Students with disabilities have always been a marginalized group. During the Covid-19 pandemic, this group was even more vulnerable to discrimination because many students simply could not receive services required to ensure equal opportunity in education. While Congress passed the Americans with Disabilities Act, Section 504 of the Rehabilitation Act of 1973, and the Individuals with Disabilities in Education Act in order to ensure students with disabilities are fairly treated in the educational system, remote learning has created complications and more complex issues. Making this issue even more complex, many parents are demanding the end of remote learning while others are demanding it as a reasonable modification. The ADA, Section 504, and IDEA always envisioned students learning in a brick and mortar building, and the goal has always been inclusion and a least restrictive environment in order to prevent students with disabilities from being locked away and forgotten; however, remote learning has changed the landscape of education, and, as a result, some of these goals of inclusion are thwarted by a technology that promotes isolation. Still, the main purposes of these laws are to ensure equal opportunity, promote student choice, and provide dignity for all students, regardless of status. Districts must reconcile new technologies with old statutes to promote student learning and avoid lawsuits until Congress provides more specific instruction. This article examines current case law and discusses policies that districts must address to ensure equal opportunity.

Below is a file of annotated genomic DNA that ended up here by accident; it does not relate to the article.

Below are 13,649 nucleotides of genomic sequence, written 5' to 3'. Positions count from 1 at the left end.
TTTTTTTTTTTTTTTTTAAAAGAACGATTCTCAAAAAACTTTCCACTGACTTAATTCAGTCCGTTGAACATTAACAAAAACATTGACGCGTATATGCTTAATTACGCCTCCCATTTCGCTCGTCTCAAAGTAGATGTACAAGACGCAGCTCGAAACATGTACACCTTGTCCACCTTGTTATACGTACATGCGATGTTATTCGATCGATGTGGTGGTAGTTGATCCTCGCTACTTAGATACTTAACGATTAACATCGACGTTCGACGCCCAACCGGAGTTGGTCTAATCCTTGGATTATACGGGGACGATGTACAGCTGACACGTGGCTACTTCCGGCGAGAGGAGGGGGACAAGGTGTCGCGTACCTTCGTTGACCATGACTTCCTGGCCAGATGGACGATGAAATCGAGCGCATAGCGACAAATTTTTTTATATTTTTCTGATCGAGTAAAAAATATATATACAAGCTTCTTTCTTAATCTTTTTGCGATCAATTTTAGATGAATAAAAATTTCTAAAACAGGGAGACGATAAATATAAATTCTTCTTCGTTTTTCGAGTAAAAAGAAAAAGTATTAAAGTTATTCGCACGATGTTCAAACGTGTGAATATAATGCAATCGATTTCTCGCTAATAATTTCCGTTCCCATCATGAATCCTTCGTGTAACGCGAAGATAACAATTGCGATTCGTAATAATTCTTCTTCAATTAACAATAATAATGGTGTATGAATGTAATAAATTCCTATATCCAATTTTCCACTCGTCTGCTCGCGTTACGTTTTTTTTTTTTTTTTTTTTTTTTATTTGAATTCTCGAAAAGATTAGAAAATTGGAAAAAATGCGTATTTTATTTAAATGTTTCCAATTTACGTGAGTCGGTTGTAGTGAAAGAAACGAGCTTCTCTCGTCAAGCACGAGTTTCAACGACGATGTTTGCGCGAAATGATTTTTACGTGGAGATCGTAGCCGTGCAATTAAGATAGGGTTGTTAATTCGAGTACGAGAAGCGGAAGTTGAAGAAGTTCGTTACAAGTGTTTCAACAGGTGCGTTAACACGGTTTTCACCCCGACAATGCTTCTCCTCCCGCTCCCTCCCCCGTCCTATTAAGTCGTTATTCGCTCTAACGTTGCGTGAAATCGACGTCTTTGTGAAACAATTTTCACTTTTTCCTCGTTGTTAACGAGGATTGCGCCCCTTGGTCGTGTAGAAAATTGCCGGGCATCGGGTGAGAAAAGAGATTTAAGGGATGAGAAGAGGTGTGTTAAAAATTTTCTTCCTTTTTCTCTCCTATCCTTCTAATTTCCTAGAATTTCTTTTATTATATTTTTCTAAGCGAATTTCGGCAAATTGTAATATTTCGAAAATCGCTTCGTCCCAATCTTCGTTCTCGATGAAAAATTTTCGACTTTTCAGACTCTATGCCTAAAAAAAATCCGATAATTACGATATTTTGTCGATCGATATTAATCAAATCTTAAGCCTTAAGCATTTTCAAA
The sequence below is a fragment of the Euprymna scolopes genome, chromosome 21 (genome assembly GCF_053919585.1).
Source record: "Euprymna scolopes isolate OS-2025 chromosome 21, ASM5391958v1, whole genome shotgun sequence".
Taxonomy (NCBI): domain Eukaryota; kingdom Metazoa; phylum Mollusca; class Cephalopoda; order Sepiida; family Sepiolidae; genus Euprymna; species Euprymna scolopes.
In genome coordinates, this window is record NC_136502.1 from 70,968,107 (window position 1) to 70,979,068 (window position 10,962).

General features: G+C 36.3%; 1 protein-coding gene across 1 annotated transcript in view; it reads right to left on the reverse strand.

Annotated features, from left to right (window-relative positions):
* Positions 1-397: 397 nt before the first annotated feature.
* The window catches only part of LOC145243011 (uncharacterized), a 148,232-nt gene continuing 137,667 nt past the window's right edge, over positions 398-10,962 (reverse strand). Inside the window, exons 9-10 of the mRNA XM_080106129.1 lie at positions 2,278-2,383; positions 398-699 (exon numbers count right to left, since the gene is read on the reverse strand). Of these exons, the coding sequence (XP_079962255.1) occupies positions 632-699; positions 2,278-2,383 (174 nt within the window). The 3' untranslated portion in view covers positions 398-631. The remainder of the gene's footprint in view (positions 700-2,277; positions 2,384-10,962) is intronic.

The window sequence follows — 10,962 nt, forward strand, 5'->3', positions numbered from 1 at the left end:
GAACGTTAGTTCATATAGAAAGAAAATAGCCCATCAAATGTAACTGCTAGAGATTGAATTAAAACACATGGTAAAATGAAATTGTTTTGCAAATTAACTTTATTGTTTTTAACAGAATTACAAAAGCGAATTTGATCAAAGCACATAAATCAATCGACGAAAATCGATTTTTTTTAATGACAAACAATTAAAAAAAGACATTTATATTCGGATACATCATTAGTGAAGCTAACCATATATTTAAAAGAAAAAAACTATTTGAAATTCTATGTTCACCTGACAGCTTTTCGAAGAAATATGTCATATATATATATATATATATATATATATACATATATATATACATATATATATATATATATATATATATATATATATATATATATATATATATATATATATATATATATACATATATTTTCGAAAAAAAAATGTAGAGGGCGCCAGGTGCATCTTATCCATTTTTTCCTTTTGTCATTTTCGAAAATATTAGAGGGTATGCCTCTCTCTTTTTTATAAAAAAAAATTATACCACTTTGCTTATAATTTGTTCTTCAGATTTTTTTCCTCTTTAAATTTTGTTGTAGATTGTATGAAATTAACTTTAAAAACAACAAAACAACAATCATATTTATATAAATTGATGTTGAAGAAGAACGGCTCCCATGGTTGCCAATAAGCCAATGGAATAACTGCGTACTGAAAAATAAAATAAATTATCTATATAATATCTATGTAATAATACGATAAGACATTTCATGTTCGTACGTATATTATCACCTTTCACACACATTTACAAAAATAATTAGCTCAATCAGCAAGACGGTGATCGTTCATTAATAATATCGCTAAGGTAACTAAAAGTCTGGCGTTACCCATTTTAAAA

Teramie Hill, Equal Opportunity in Remote Learning, 24 Marq. Ben & Soc. Welfare L. Rev. 121 (2022).